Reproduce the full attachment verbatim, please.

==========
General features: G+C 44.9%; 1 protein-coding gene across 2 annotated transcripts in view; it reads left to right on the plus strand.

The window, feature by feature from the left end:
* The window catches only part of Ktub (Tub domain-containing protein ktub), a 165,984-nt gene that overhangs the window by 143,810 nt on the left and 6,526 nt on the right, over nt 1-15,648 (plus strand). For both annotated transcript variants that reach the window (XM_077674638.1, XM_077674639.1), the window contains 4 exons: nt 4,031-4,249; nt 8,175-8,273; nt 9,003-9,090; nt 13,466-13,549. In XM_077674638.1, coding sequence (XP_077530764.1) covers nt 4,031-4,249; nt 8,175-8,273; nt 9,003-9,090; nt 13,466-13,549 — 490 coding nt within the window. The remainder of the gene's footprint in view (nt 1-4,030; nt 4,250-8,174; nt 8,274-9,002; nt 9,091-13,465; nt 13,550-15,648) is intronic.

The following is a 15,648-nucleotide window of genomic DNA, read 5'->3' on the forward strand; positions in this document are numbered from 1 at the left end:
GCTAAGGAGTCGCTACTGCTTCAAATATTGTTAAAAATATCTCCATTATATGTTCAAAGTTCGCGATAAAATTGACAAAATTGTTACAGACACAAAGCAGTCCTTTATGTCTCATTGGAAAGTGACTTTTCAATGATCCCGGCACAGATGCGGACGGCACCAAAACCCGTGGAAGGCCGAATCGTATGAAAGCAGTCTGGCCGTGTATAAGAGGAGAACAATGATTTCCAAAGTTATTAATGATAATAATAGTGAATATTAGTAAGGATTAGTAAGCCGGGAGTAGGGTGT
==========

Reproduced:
General features: G+C 44.9%; 1 protein-coding gene across 2 annotated transcripts in view; it reads left to right on the plus strand.

The window, feature by feature from the left end:
* The window catches only part of Ktub (Tub domain-containing protein ktub), a 165,984-nt gene that overhangs the window by 143,810 nt on the left and 6,526 nt on the right, over nt 1-15,648 (plus strand). For both annotated transcript variants that reach the window (XM_077674638.1, XM_077674639.1), the window contains 4 exons: nt 4,031-4,249; nt 8,175-8,273; nt 9,003-9,090; nt 13,466-13,549. In XM_077674638.1, coding sequence (XP_077530764.1) covers nt 4,031-4,249; nt 8,175-8,273; nt 9,003-9,090; nt 13,466-13,549 — 490 coding nt within the window. The remainder of the gene's footprint in view (nt 1-4,030; nt 4,250-8,174; nt 8,274-9,002; nt 9,091-13,465; nt 13,550-15,648) is intronic.

The following is a 15,648-nucleotide window of genomic DNA, read 5'->3' on the forward strand; positions in this document are numbered from 1 at the left end:
GCTAAGGAGTCGCTACTGCTTCAAATATTGTTAAAAATATCTCCATTATATGTTCAAAGTTCGCGATAAAATTGACAAAATTGTTACAGACACAAAGCAGTCCTTTATGTCTCATTGGAAAGTGACTTTTCAATGATCCCGGCACAGATGCGGACGGCACCAAAACCCGTGGAAGGCCGAATCGTATGAAAGCAGTCTGGCCGTGTATAAGAGGAGAACAATGATTTCCAAAGTTATTAATGATAATAATAGTGAATATTAGTAAGGATTAGTAAGCCGGGAGTAGGGTGT